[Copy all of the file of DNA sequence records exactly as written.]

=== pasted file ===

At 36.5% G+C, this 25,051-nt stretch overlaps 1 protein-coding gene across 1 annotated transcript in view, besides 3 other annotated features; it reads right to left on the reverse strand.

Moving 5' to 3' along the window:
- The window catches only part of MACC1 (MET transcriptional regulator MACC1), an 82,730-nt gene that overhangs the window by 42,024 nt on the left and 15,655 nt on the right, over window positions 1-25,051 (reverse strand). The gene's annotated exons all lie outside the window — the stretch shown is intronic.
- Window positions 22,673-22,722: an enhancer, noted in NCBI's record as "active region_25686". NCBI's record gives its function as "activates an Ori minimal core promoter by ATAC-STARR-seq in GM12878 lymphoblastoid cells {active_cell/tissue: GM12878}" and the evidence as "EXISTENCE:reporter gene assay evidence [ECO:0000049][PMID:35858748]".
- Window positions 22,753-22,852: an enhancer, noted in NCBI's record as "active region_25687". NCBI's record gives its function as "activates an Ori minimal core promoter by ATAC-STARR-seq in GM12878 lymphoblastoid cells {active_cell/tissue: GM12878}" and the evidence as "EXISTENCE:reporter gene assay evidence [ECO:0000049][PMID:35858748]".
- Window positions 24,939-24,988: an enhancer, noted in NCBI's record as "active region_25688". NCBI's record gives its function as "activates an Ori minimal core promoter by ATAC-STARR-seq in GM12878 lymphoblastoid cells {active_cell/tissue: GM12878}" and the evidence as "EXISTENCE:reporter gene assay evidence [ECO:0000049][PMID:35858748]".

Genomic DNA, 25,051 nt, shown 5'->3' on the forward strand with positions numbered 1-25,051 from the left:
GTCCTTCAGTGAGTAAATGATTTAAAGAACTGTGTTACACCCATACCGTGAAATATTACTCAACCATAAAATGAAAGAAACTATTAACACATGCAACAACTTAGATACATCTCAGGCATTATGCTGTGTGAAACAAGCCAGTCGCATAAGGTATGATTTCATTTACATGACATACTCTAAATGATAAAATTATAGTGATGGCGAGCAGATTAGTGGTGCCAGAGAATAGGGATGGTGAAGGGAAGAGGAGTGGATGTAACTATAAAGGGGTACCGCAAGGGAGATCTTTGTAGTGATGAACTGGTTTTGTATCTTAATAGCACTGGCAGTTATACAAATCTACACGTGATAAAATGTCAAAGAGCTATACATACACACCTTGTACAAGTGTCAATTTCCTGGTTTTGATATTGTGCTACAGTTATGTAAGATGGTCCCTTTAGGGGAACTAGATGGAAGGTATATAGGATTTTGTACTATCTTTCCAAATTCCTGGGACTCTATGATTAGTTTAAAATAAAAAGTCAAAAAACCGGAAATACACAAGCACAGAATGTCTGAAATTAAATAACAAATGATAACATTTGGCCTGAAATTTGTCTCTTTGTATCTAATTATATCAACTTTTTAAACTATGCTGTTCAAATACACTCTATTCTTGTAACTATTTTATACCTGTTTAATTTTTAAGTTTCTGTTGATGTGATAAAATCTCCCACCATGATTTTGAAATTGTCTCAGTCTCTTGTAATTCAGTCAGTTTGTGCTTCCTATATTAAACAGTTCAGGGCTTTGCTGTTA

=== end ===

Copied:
At 36.5% G+C, this 25,051-nt stretch overlaps 1 protein-coding gene across 1 annotated transcript in view, besides 3 other annotated features; it reads right to left on the reverse strand.

Moving 5' to 3' along the window:
- The window catches only part of MACC1 (MET transcriptional regulator MACC1), an 82,730-nt gene that overhangs the window by 42,024 nt on the left and 15,655 nt on the right, over window positions 1-25,051 (reverse strand). The gene's annotated exons all lie outside the window — the stretch shown is intronic.
- Window positions 22,673-22,722: an enhancer, noted in NCBI's record as "active region_25686". NCBI's record gives its function as "activates an Ori minimal core promoter by ATAC-STARR-seq in GM12878 lymphoblastoid cells {active_cell/tissue: GM12878}" and the evidence as "EXISTENCE:reporter gene assay evidence [ECO:0000049][PMID:35858748]".
- Window positions 22,753-22,852: an enhancer, noted in NCBI's record as "active region_25687". NCBI's record gives its function as "activates an Ori minimal core promoter by ATAC-STARR-seq in GM12878 lymphoblastoid cells {active_cell/tissue: GM12878}" and the evidence as "EXISTENCE:reporter gene assay evidence [ECO:0000049][PMID:35858748]".
- Window positions 24,939-24,988: an enhancer, noted in NCBI's record as "active region_25688". NCBI's record gives its function as "activates an Ori minimal core promoter by ATAC-STARR-seq in GM12878 lymphoblastoid cells {active_cell/tissue: GM12878}" and the evidence as "EXISTENCE:reporter gene assay evidence [ECO:0000049][PMID:35858748]".

Genomic DNA, 25,051 nt, shown 5'->3' on the forward strand with positions numbered 1-25,051 from the left:
GTCCTTCAGTGAGTAAATGATTTAAAGAACTGTGTTACACCCATACCGTGAAATATTACTCAACCATAAAATGAAAGAAACTATTAACACATGCAACAACTTAGATACATCTCAGGCATTATGCTGTGTGAAACAAGCCAGTCGCATAAGGTATGATTTCATTTACATGACATACTCTAAATGATAAAATTATAGTGATGGCGAGCAGATTAGTGGTGCCAGAGAATAGGGATGGTGAAGGGAAGAGGAGTGGATGTAACTATAAAGGGGTACCGCAAGGGAGATCTTTGTAGTGATGAACTGGTTTTGTATCTTAATAGCACTGGCAGTTATACAAATCTACACGTGATAAAATGTCAAAGAGCTATACATACACACCTTGTACAAGTGTCAATTTCCTGGTTTTGATATTGTGCTACAGTTATGTAAGATGGTCCCTTTAGGGGAACTAGATGGAAGGTATATAGGATTTTGTACTATCTTTCCAAATTCCTGGGACTCTATGATTAGTTTAAAATAAAAAGTCAAAAAACCGGAAATACACAAGCACAGAATGTCTGAAATTAAATAACAAATGATAACATTTGGCCTGAAATTTGTCTCTTTGTATCTAATTATATCAACTTTTTAAACTATGCTGTTCAAATACACTCTATTCTTGTAACTATTTTATACCTGTTTAATTTTTAAGTTTCTGTTGATGTGATAAAATCTCCCACCATGATTTTGAAATTGTCTCAGTCTCTTGTAATTCAGTCAGTTTGTGCTTCCTATATTAAACAGTTCAGGGCTTTGCTGTTA